> (see the attached patch).

I don't think that's quite right. It's not exactly obvious from the
name, but RelationDropStorage() does not actually drop storage. Instead
it *schedules* the storage to be dropped upon commit.

The reason for deferring the dropping of table storage is that DDL in
postgres is transactional. Therefore we cannot remove the storage at the
moment the DROP TABLE is executed - only when the transaction that
performed the DDL commits. Therefore just providing you with a callback
that runs in heap_drop_with_catalog() doesn't really achieve much -
you'd not have a way to execute the "actual" dropping of the relation at
the later stage.


> Creating new blocks for a table is straightforward to implement by using
> the `relation_set_new_filenode` callback where you can create new memory
> blocks for a relation, but I cannot find a way to clean up those blocks
> when the table is dropped nor a way to handle a change of the schema for a
> table.

What precisely do you mean with the "handle a change of the schema" bit?
I.e. what would you like to do, and what do you think is preventing you
from it? But before you answer see my next point below.


> Altering the schema does not seem to be covered at all, but this is
> something that table access methods need to know about since it might want
> to optimize the internal storage when the schema changes. I have not been
> able to find any discussions around this, but it seems like a natural thing
> to do with a table. Have I misunderstood how this works?

Due to postgres' transactional DDL you cannot really change the storage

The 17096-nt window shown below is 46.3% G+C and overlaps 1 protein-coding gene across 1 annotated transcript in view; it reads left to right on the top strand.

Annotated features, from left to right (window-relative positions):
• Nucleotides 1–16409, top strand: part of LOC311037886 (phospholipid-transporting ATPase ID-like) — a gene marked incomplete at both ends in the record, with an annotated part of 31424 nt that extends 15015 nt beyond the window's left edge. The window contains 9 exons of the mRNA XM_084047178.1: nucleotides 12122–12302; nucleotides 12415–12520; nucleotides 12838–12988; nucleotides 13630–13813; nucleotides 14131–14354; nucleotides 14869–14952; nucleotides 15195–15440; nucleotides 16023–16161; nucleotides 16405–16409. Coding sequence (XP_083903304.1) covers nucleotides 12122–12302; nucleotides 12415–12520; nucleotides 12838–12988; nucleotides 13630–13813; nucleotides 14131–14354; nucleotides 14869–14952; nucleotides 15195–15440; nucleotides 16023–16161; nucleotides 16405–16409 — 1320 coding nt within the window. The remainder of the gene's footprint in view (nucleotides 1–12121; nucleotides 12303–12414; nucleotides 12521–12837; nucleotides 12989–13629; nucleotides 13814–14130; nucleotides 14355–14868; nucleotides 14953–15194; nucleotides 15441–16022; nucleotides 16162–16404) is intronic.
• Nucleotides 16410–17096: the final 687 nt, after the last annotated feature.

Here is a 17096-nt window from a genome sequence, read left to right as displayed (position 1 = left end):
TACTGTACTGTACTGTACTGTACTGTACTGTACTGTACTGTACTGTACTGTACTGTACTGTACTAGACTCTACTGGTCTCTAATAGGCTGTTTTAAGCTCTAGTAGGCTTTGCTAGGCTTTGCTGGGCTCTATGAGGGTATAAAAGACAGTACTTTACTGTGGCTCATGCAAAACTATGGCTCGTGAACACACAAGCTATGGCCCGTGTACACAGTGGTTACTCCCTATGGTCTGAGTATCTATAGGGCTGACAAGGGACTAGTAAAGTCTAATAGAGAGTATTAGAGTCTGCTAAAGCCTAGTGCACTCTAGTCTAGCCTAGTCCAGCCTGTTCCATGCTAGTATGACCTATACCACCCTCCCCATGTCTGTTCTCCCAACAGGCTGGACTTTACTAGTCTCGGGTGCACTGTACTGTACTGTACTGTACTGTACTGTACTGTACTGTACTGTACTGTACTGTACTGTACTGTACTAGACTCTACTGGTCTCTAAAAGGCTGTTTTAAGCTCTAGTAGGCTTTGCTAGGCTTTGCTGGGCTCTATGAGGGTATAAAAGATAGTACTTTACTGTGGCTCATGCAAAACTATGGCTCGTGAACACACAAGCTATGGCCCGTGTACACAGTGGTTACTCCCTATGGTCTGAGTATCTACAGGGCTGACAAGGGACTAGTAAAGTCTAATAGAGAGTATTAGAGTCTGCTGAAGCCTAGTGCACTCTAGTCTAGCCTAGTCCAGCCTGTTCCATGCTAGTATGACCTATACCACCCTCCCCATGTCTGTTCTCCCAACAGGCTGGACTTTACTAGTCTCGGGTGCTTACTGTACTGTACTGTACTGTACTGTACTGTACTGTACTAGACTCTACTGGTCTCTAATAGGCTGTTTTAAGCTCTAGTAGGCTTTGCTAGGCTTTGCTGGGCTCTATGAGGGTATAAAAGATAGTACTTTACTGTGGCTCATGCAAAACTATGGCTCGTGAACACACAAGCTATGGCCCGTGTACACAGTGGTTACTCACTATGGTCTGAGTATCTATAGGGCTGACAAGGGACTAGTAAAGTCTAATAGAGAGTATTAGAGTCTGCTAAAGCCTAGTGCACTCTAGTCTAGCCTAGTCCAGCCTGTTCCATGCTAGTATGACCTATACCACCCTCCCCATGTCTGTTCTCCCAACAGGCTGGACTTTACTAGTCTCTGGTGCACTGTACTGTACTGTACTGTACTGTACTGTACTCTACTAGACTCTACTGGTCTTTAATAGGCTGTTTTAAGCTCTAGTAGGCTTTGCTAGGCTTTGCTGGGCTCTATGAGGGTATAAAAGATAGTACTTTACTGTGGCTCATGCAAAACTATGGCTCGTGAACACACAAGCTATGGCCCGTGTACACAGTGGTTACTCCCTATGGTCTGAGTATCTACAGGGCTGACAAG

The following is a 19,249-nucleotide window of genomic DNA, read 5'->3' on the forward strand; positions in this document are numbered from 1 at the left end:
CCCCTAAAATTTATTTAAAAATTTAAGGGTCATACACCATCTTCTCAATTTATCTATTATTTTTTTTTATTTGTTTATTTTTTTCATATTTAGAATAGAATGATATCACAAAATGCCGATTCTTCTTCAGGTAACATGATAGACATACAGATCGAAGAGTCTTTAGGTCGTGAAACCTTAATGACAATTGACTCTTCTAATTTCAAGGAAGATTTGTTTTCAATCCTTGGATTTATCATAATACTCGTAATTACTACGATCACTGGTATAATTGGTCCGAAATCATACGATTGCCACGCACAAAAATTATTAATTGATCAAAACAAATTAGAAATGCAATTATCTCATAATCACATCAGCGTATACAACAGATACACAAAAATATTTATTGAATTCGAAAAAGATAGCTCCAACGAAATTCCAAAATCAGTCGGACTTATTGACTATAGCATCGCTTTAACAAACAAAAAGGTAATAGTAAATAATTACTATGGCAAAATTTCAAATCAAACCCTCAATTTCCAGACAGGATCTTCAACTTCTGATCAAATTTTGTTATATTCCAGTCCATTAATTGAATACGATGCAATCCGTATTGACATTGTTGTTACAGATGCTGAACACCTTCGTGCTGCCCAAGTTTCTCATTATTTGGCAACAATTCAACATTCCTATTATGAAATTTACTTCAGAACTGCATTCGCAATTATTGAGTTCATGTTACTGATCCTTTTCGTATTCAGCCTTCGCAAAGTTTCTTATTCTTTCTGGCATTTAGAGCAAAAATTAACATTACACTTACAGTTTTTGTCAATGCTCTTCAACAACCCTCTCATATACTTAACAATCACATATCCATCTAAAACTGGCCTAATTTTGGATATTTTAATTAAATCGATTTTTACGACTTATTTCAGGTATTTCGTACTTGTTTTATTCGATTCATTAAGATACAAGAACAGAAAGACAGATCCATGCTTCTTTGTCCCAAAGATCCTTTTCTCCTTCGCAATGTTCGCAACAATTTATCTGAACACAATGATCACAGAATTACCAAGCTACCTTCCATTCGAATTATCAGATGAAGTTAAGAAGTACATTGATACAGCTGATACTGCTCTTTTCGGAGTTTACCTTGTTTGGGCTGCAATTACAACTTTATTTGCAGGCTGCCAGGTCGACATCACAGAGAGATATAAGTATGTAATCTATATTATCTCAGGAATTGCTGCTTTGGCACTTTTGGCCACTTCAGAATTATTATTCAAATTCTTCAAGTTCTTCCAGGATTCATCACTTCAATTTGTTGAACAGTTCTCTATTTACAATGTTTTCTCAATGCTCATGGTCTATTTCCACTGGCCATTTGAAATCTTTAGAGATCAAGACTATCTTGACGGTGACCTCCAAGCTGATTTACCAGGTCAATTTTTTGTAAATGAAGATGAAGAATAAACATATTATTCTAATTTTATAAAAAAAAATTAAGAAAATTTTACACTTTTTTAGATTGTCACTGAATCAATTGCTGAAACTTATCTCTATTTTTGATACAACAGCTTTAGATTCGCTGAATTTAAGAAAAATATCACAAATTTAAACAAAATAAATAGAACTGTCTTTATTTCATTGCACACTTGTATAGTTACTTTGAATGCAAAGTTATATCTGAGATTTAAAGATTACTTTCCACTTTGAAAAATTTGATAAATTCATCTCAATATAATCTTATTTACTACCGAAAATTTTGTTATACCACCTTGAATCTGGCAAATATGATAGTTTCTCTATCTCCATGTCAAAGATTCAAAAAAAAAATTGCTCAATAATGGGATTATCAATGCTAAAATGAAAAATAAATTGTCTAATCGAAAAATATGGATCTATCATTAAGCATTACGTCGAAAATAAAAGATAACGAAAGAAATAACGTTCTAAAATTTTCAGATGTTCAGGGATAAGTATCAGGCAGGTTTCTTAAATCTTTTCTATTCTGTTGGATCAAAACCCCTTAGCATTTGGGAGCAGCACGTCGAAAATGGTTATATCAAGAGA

layout of *existing data* when that DDL command is executed - the data
still needs to be interpretable in case the DDL is rolled back
(including when crashing).

Before I explain some more: Could you describe in a bit more detail what
kind of optimization you'd like to make?

Back to schema change handling:

For some schema changes postgres assumes that they can be done
"in-place", e.g. adding a column to a table.

Other changes, e.g. changing the type of a column "sufficiently", will
cause a so called table rewrite. Which means that a new relation will be
created (including a call to relation_set_new_filenode()), then that new
relation will get all the new data inserted, and then
pg_class->relfilenode for the "original" relation will be changed to the
"rewritten" table (there's two variants of this, once for rewrites due
to ALTER TABLE and a separate one for VACUUM FULL/CLUSTER).

When the transaction containing such a rewrite commits that
->relfilenode change becomes visible for everyone, and the old
relfilenode will be deleted.


This means that right now there's no easy way to store the data anywhere
but in the file referenced by pg_class.relfilenode. I don't think
anybody would object on principle to making the necessary infrastructure
changes to support storing data elsewhere - but I think it'll also not
quite as simple as the change you suggested :(.

Greetings,

Andres Freund